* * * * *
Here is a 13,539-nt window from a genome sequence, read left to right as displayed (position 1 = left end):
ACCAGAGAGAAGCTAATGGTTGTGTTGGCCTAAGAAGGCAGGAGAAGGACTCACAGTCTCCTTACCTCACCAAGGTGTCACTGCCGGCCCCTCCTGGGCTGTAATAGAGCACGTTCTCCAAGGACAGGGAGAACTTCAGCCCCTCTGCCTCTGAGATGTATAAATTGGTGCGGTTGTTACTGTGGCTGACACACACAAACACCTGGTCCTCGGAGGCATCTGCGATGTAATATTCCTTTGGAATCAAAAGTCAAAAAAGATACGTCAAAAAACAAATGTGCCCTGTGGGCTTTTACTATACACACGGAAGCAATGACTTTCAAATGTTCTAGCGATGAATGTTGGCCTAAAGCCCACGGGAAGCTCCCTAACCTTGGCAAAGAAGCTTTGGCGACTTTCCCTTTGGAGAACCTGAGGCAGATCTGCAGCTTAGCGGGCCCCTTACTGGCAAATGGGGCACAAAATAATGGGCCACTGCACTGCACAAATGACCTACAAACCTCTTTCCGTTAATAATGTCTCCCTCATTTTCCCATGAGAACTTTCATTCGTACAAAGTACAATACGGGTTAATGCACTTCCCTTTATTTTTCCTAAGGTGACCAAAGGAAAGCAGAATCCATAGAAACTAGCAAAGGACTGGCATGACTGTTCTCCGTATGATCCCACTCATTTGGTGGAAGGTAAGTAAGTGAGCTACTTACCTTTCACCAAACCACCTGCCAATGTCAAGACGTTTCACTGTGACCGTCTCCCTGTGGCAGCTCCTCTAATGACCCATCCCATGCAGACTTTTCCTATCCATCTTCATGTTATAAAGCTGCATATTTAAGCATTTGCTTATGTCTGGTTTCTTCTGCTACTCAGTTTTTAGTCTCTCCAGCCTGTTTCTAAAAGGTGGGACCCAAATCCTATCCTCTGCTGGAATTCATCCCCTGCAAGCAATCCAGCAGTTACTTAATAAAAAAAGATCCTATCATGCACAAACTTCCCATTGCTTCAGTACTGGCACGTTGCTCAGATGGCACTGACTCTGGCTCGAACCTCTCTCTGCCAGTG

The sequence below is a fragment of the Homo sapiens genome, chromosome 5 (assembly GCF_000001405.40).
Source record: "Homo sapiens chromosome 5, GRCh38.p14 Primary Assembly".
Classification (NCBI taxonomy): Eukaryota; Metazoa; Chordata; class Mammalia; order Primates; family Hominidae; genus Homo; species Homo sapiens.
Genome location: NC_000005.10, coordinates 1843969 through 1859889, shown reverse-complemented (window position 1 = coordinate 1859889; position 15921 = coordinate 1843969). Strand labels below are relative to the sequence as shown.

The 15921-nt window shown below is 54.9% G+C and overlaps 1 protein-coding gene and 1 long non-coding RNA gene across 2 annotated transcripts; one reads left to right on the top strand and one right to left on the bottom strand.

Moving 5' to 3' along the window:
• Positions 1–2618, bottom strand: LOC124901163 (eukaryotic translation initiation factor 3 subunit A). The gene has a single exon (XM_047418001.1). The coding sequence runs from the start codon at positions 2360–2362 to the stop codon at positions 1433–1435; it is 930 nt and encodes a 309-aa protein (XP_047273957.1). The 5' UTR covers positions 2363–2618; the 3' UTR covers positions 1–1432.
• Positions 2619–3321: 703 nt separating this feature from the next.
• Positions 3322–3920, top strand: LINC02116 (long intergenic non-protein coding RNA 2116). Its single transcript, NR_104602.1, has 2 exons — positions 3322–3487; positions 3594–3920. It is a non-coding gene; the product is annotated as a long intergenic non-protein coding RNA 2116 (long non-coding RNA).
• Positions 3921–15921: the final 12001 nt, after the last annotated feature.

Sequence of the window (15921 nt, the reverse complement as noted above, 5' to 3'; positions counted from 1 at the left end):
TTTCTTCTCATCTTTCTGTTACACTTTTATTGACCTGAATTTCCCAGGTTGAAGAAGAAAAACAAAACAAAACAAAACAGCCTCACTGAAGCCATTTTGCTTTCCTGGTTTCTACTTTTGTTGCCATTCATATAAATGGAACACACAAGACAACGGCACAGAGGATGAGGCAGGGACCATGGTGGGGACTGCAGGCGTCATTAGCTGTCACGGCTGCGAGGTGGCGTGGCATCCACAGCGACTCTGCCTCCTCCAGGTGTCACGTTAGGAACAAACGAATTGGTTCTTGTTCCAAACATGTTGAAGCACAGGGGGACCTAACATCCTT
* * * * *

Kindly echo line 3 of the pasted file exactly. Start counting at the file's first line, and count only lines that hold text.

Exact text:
The sequence below is a fragment of the Homo sapiens genome, chromosome 5 (assembly GCF_000001405.40).